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  • Writer's picturePayton Legal Group

Biden rolls out enhanced mortgage aid – can it curb foreclosure spike?

New loan modifications aim to keep more borrowers in their homes

The Biden administration is offering delinquent borrowers new loan modifications and payment reductions in a bid to help them stay in their homes after the foreclosure moratorium expires on July 31.

The White House on Friday said that homeowners with government-backed mortgages that have been negatively impacted by the pandemic will receive enhanced assistance. The new steps aim to extend the length of their mortgages up to 40 years and lower monthly principal and interest (P&I) payments by 25% to ensure borrowers can afford to stay in their homes.

The additional options come a month after the Centers for Disease Control and Prevention extended the nationwide eviction and foreclosure bans until the end of July, which CDC director Dr. Rochelle Walensky promised would be the last time they would do so.

Under the moratorium, homeowners with federally guaranteed mortgages can miss monthly payments for up to 18 months without penalty and repay them later. That relief is set to expire in September for borrowers who entered into forbearance plans early in the pandemic. Certain borrowers earning less than before the pandemic who can’t resume their regular monthly payments are given up to three months of additional forbearance.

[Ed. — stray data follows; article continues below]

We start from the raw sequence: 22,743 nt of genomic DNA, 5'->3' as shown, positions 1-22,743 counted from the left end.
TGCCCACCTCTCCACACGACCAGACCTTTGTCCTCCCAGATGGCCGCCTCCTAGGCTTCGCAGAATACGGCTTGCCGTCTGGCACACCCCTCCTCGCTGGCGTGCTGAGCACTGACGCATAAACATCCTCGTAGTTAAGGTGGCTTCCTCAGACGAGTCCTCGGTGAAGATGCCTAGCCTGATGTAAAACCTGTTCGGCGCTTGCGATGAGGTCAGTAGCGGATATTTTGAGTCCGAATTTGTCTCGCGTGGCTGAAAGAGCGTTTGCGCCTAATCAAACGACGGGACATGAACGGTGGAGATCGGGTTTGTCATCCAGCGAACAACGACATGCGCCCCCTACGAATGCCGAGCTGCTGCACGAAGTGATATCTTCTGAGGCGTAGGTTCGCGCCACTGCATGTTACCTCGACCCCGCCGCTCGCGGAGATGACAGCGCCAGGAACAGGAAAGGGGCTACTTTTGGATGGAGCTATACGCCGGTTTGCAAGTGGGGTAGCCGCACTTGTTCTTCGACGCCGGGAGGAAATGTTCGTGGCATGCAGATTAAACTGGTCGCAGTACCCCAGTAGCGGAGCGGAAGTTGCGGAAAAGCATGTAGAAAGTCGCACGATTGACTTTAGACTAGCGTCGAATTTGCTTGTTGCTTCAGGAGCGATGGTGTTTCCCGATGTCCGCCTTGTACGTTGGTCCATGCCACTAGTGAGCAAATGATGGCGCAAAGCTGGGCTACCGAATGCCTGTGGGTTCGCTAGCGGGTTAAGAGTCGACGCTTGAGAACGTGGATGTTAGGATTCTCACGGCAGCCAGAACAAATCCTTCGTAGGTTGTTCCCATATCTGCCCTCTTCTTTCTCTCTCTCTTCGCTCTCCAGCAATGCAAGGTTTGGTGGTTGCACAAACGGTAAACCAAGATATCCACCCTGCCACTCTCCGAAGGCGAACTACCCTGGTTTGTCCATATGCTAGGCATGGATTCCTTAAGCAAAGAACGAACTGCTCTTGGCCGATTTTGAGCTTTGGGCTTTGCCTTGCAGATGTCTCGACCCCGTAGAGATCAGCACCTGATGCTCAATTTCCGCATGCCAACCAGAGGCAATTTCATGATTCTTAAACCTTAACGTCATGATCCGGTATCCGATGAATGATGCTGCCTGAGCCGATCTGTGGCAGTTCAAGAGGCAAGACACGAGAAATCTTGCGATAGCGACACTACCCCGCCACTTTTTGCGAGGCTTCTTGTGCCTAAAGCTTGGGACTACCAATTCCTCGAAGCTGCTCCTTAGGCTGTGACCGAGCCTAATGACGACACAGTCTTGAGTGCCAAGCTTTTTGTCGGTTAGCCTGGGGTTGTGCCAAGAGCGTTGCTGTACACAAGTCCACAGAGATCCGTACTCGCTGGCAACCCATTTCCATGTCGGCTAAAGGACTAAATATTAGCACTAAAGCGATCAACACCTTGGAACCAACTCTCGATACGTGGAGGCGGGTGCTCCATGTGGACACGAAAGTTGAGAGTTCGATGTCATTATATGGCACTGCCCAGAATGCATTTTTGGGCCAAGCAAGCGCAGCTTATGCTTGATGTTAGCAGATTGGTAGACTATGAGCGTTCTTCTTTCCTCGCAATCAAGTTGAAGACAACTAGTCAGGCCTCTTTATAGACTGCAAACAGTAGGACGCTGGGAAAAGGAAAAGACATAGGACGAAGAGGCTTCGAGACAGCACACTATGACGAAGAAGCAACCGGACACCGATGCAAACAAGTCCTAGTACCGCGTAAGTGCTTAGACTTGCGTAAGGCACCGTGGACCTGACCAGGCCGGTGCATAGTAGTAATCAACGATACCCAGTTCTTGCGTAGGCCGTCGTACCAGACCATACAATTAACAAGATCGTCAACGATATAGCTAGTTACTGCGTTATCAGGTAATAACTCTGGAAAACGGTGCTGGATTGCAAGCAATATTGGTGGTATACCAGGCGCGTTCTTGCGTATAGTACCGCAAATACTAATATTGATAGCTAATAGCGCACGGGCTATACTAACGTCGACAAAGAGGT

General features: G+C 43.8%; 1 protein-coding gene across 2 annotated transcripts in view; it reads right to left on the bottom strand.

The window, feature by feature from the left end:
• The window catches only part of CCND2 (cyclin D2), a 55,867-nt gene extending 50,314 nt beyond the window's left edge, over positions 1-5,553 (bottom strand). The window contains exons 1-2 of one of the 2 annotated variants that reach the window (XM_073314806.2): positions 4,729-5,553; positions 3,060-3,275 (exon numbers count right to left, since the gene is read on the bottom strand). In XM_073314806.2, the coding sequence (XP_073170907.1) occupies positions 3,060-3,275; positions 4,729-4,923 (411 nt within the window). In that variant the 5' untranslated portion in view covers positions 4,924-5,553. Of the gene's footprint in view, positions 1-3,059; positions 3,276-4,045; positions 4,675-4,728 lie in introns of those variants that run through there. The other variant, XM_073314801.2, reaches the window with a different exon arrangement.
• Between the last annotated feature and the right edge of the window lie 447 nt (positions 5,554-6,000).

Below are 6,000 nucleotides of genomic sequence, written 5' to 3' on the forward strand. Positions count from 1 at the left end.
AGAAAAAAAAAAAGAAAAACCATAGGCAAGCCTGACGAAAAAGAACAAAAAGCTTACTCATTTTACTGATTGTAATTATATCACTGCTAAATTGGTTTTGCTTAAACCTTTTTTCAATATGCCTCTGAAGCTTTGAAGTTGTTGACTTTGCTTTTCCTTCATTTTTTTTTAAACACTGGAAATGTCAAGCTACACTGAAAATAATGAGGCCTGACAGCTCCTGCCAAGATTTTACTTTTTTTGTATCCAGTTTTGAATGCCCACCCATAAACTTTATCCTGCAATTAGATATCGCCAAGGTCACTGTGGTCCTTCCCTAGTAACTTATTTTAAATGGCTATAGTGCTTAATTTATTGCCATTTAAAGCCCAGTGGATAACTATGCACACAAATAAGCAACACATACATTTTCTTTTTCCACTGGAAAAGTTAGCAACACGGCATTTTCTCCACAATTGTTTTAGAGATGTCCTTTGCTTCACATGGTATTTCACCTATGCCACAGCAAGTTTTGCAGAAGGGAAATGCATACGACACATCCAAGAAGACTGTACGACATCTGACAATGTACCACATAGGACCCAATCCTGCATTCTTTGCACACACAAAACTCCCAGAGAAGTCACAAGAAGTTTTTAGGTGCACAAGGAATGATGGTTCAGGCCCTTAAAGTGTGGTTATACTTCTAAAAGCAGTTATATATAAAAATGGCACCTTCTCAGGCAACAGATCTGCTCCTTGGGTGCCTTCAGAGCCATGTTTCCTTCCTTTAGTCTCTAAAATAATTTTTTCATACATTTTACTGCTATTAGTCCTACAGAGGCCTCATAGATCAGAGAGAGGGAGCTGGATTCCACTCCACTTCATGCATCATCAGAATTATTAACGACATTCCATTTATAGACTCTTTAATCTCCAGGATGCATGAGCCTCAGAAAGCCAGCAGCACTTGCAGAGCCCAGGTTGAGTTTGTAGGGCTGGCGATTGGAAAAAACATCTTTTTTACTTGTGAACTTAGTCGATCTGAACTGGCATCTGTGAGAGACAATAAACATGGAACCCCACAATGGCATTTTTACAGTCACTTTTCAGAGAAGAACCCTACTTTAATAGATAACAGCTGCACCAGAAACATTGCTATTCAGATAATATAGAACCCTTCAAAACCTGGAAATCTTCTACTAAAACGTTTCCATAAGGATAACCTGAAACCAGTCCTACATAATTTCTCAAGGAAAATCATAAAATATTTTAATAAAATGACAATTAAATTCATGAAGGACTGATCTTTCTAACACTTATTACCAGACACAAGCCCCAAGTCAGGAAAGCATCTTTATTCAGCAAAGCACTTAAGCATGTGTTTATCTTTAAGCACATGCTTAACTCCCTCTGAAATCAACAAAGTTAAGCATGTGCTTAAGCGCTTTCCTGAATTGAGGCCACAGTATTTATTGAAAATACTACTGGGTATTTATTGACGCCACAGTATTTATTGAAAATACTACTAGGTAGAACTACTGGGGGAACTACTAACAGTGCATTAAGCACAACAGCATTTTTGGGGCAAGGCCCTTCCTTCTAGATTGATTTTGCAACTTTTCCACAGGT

“Today, approximately 1.75 million Americans remain in forbearance,” the White House said in a statement. “In order to ensure a stable and equitable recovery from the disruptions of the COVID-19 pandemic and prepare for homeowners to exit mortgage forbearance, the Biden-Harris Administration is taking action to keep Americans in their homes and support a return to a more stable housing market.”

Deferring mortgage payments, lowering interest rates, or extending mortgage terms have been effective in helping homeowners strapped for cash during an economic recession, according to the Wall Street Journal, citing research examining the 2008-09 financial crisis.

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